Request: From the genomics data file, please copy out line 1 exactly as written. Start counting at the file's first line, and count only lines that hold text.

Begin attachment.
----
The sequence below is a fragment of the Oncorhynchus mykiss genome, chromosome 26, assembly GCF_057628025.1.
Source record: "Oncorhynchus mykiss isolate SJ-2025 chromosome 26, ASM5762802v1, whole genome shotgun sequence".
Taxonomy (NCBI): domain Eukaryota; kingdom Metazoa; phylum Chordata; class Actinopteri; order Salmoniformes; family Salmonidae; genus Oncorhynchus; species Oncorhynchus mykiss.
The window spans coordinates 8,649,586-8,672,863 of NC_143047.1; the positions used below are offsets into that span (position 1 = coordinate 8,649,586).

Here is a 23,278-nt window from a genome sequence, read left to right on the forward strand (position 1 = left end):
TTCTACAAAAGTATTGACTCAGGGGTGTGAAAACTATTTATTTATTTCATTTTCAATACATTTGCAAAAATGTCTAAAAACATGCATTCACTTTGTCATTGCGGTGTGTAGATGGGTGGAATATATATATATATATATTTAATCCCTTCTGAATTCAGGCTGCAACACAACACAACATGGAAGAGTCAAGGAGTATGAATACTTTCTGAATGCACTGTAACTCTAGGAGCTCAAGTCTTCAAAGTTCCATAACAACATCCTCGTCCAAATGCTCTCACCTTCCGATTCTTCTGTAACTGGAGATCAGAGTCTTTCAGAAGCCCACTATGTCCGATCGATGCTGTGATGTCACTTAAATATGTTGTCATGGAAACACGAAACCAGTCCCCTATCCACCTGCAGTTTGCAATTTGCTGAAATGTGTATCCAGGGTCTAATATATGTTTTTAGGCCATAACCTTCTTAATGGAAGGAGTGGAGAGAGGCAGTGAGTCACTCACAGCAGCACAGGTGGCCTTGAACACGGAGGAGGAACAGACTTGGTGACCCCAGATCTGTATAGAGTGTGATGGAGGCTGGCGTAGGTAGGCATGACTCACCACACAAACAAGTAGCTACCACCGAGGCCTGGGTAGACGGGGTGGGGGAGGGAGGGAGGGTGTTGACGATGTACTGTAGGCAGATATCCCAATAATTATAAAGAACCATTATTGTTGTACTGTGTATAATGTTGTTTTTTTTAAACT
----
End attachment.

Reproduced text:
The sequence below is a fragment of the Oncorhynchus mykiss genome, chromosome 26, assembly GCF_057628025.1.